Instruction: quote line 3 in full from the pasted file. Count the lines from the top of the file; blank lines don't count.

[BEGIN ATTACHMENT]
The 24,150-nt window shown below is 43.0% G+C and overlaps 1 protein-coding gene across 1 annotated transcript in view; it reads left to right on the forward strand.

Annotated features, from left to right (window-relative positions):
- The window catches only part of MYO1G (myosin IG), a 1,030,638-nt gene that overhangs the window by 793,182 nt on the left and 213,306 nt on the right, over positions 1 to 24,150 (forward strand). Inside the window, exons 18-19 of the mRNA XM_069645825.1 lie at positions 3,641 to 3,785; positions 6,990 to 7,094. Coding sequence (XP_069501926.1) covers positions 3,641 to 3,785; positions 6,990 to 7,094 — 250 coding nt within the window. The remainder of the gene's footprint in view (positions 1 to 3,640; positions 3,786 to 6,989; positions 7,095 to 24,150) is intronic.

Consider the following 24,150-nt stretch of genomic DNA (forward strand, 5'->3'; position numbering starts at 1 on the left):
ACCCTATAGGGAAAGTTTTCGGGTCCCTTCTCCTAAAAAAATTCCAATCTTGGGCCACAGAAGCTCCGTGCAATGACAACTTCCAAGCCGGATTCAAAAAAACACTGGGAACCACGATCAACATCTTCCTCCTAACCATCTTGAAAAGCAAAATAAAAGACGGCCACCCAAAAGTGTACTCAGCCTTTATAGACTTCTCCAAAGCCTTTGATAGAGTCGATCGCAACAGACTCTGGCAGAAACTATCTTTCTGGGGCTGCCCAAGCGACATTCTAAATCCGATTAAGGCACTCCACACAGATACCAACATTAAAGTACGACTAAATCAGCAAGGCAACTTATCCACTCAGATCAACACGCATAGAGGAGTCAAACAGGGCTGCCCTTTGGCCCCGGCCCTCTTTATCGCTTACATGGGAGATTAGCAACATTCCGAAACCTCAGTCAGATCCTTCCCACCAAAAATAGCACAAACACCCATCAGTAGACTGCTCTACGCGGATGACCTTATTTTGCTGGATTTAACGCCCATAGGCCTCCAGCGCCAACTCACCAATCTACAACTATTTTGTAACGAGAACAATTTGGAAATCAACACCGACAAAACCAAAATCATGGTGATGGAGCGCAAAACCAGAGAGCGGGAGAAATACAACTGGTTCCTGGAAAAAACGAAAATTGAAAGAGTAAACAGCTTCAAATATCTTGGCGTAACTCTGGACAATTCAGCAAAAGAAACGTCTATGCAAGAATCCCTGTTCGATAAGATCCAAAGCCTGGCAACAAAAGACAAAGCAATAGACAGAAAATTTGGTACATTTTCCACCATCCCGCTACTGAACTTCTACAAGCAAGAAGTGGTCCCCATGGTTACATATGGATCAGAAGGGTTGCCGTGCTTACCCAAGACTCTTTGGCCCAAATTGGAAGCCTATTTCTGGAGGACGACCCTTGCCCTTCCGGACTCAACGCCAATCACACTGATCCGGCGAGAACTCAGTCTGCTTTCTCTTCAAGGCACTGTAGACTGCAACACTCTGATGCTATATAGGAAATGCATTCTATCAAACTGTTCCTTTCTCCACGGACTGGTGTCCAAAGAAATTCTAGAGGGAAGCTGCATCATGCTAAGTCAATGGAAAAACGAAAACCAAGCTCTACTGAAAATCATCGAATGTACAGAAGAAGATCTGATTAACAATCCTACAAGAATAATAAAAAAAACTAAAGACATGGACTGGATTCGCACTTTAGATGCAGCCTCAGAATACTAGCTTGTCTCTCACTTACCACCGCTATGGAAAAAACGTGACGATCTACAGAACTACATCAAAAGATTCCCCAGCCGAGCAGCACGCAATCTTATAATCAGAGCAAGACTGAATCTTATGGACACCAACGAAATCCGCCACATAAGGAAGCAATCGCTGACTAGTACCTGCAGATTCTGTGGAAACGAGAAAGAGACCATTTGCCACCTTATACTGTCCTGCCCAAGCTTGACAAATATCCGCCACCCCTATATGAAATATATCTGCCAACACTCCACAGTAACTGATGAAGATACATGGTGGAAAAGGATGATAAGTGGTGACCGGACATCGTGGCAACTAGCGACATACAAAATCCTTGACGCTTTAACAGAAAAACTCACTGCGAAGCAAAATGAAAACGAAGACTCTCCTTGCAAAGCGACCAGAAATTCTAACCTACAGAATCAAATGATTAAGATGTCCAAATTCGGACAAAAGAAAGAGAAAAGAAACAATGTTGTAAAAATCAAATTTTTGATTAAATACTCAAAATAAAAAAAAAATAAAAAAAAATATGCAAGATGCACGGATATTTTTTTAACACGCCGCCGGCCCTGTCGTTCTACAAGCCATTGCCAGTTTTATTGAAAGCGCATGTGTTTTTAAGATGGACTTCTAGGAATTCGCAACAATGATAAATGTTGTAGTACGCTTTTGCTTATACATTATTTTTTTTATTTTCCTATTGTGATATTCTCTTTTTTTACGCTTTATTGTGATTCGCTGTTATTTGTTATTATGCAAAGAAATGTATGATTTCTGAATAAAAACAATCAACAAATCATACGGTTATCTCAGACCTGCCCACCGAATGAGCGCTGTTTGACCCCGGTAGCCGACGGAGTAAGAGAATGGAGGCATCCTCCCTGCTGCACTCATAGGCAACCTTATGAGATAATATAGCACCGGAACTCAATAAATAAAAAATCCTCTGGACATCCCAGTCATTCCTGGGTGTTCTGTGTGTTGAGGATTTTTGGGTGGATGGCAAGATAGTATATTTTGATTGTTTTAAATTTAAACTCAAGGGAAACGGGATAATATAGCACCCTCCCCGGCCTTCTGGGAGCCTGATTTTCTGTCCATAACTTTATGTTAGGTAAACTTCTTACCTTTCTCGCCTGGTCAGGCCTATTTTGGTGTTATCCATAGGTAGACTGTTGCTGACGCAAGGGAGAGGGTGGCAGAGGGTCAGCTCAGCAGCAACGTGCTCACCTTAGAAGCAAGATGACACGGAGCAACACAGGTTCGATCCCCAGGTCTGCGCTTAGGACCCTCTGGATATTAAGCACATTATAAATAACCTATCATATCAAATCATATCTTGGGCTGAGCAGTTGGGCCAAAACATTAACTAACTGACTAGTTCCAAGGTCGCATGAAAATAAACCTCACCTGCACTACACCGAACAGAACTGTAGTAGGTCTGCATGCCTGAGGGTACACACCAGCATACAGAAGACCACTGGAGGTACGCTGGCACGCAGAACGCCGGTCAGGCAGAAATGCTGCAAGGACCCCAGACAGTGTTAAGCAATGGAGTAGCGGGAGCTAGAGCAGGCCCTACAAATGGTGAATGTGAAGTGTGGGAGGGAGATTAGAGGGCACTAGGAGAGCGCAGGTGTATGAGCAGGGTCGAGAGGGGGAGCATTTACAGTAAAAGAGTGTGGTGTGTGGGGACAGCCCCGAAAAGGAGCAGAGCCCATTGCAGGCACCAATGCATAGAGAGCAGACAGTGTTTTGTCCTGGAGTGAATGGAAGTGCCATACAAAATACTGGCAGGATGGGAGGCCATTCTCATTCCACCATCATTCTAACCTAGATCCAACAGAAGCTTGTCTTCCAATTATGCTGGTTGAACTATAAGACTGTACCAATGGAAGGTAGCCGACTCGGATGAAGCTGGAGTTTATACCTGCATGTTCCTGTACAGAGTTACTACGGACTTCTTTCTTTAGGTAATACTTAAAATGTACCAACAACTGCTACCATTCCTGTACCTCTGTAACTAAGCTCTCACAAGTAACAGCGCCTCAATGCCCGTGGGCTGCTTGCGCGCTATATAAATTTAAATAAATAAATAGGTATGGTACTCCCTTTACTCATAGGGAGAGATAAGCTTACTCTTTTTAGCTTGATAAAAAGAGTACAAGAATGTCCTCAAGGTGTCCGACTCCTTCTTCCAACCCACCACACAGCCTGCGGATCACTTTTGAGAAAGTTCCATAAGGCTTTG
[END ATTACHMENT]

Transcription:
- The window catches only part of MYO1G (myosin IG), a 1,030,638-nt gene that overhangs the window by 793,182 nt on the left and 213,306 nt on the right, over positions 1 to 24,150 (forward strand). Inside the window, exons 18-19 of the mRNA XM_069645825.1 lie at positions 3,641 to 3,785; positions 6,990 to 7,094. Coding sequence (XP_069501926.1) covers positions 3,641 to 3,785; positions 6,990 to 7,094 — 250 coding nt within the window. The remainder of the gene's footprint in view (positions 1 to 3,640; positions 3,786 to 6,989; positions 7,095 to 24,150) is intronic.